Although NY-ESO-1 is expressed in normal adult tissues solely in the testicular germ cells of normal adults, it is expressed in various cancers including melanoma, lung, breast, and ovarian cancers.

Human NY-ESO-1 is 180 amino acids in length. Table 2 provides an amino acid sequence of human NY-ESO-1 (also available in GenBank under accession no. CAA05908.1). Exemplary sequences of NY-ESO-1 HLA epitopes are listed in Table 3.

FBP

Folate Binding Protein exhibits a strong affinity for human folic acid. Folate binding protein is overexpressed in cancers including ovarian, endometrial, breast, lung, colorectal, and renal cell carcinomas.

Human FBP is 257 amino acids in length. Table 2 provides an amino acid sequence of human FBP (also available in GenBank under accession no. NP057941.1). Exemplary sequences of FBP HLA epitopes are provided in Table 3.

HER-2

HER-2 (also known as HER-2/neu, and c-erbB2) is a 1255 amino acid transmembrane glycoprotein with tyrosine kinase activity. HER-2 is overexpressed in a variety of tumor types. This protein promotes tumor growth by activating a variety of cell signaling pathways including MAPK, PI3K/Akt, and PKC.

Table 2 provides an amino acid sequence of human HER-2 (also available in GenBank under accession no. NP 004439.2). Exemplary sequences of HER-2 HLA are listed in Table 3.

IL-13 Receptor α2

IL-13 receptor α2 is a non-signaling component of the multimeric IL-13 receptor. Stimulation of this receptor activates production of TGF-β1, which inhibits cytotoxic T cell function. The human IL-13 receptor α2 amino acid sequence, which is 380 amino acids in length, is shown in Table 2 (also available in Genbank under accession no. NP000631.1). An exemplary sequence of an IL-13 receptor α2 HLA epitope is shown in Table 3.

MAGE-A1

MAGE-A1 is a protein found in testicular germ cells and plays an important role in spermatogenesis. MAGE-A1 is also expressed in several cancers including brain, ovarian, lung, and liver.

The MAGE-A1 protein is 309 amino acids in length. Table 2 provides an amino acid sequence of human MAGE-1 (also available in GenBank under accession no. NP004979.3). Exemplary sequences of a MAGE-A1 HLA epitopes are shown in Table 3.

EphA2

EphA2 belongs to the ephrin receptor subfamily of the protein-tyrosine kinase family. EPH and EPH-related receptors have been implicated in mediating developmental events, particularly in the nervous system. Receptors in the EPH subfamily typically have a single kinase domain and an extracellular region containing a Cys-rich domain and two fibronectin type III repeats. The ephrin receptors are divided into 2 groups based on the similarity of their extracellular domain sequences and their affinities for binding ephrin-A and ephrin-B ligands. EphA2 binds ephrin-A ligands and is a transcriptional target of the Ras-MAPK pathway. It is thought to play a role in tumor cell invasion by regulating integrins and focal adhesion kinase (FAK) dephosphorylation.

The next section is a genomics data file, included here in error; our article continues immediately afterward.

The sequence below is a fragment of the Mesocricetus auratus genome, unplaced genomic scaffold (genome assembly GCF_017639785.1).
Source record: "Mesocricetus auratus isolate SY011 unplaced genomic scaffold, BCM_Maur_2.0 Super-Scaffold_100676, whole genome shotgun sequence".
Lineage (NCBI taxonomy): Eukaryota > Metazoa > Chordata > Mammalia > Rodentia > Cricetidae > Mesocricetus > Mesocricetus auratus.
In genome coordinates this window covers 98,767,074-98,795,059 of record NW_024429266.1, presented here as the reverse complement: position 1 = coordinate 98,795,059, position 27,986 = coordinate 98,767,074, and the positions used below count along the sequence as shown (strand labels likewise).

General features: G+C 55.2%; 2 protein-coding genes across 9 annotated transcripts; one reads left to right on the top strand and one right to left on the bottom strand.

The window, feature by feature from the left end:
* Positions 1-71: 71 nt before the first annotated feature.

Table 2 provides a sequence of human EphA2 which has 976 amino acids (also available in GenBank under accession no. NP004422.2). Exemplary sequences of EphA2 HLA epitopes are provided in Table 3.

p53

p53 is a tumor suppressor protein that is crucial in multicellular organisms, where it regulates the cell cycle and, thus, functions as a tumor suppressor that is involved in preventing cancer. p53 has been referred to as “the guardian of the genome” because of its role in conserving stability by preventing genome mutation. p53 is a transcription factor that can bind to promoter regions of hundreds of genes where it either activates or suppresses gene expression. p53 serves as a tumor suppressor by inducing cell cycle arrest, apoptosis, senescence and DNA repair. In normal cells, p53 is frequently undetectable due to fast ubiquitination by mdm-2 and subsequent proteasomal degradation. However, upon DNA damage and several other stresses, including oncogenic stress, the amount of p53 is increased due to disruption of its degradation. Notably, inactivation of p53 is one of the characteristics of cancer. Indeed, p53 has a wide spectrum of mutation types and p53 is found mutated in approximately half of all tumors.

Table 2 provides a sequence of human p53 which has 393 amino acids (also available in GenBank under accession no. NP000537.3). Table 3 lists exemplary p53 epitopes.

K-Ras

Kirsten rat sarcoma viral oncogene homolog also known as KRAS is a protein that performs essential functions in normal tissue signaling. Like other members of the Ras family, the KRAS protein is a GTPase and is an early player in many signal transduction pathways. KRAS is usually tethered to cell membranes because of the presence of an isoprenyl group on its C-terminus. The mutation of a KRAS gene is an essential step in the development of many cancers.

Table 2 provides a sequence of human k-Ras which is 188 amino acids in length (also available in GenBank under accession no. NP004976.2). Table 3 lists exemplary k-Ras HLA epitopes.

Ep-CAM

EpCAM is a pan-epithelial differentiation antigen that is expressed on almost all carcinomas. It is a single-pass type I membrane protein. Table 2 provides a sequence of human Ep-CAM which is 314 amino acids in length (also available in GenBank under accession no. NP002345.2). Table 3 lists exemplary Ep-CAM HLA epitopes